When the team of my colleagues and I assembled to select our Mock Printz list of books, none of us had read, or at least completed, A Time to Dance by Padma Venkatraman. Because of this we based our decision to leave the book off our list partially based on the cover art. It is not the type of book cover that would attract today's teen readers. In fact, it is likely to have the opposite effect on them.
Unfortunately, our decision to leave it off our list was premature. The book's content is lovely and quite inspiring. Written entirely in verse the book is about Veda, a classical dance student in India. She is quite talented and even wins a local competition before tragedy strikes and she loses her leg. Now Veda must fight to regain her talents as a dancer and find balance in her life. Along the road to her recovery the reader is treated to sights and sounds of her India and learns about about how the Hindu faith is the wharf and weave of daily life. I was transported by the poetic prose and all the cultural and religious references. Below is an example of the type of writing. In this scene Veda goes to see a famous dancer perform. She is suddenly aware that it is not about the dancer but about the dance.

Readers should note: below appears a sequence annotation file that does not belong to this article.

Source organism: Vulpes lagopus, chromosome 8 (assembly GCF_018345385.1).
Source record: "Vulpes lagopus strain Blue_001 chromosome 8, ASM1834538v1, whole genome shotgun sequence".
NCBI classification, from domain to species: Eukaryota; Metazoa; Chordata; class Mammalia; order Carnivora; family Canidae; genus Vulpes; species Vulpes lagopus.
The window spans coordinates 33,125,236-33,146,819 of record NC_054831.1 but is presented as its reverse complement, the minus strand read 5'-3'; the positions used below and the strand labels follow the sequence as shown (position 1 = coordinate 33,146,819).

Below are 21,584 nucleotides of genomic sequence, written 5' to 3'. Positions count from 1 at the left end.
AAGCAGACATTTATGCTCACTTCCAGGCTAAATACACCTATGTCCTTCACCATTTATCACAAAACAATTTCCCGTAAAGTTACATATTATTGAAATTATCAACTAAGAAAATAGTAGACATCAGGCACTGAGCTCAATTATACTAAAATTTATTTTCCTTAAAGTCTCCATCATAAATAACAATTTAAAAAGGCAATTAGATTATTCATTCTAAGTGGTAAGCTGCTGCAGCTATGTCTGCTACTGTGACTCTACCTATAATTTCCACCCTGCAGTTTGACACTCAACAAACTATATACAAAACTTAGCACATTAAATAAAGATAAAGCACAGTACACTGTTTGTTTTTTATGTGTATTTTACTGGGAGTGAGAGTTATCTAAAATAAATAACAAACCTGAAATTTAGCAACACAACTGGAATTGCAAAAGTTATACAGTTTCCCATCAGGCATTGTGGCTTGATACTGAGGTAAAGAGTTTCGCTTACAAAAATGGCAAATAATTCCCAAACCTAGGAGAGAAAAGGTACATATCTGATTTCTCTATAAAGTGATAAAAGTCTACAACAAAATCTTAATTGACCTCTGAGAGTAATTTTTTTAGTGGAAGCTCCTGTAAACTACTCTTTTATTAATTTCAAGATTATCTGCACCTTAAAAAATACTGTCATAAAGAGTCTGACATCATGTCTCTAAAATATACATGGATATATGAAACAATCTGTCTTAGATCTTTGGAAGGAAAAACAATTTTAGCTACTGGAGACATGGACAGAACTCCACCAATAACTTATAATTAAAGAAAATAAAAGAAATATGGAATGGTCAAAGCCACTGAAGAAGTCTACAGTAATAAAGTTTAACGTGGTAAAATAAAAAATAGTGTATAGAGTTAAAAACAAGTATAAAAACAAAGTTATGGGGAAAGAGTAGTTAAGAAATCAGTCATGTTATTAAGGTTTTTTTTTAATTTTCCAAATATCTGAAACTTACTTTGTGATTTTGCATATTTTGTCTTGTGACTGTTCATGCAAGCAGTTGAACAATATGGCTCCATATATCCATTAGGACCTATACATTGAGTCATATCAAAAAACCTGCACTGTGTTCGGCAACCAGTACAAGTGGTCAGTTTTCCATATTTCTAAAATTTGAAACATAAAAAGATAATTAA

She sings, "What Your name is, I do not know or care.
Because I feel you everywhere I dance."
Her notes rise into the air.
She follows her voice with her body,
turning slowly, her arms outstretched like beams of light
reaching upward from the earth.
Her palms carve a staircase into the sky.
I watch her skirts swirling around her ankles.
her hair is flying around her face,
whirling faster than the rest of her.
She is the edge of a spinning circle.
She is the stillness at its center.
She is light as a petal rising in a spiraling breeze.
She is a petal dissolving into flower-dust.
On the stage,
there is no dancer.
there us only dance.
Whether or not this book wins any awards this year is beside the point, this book deserves to be read and read widely.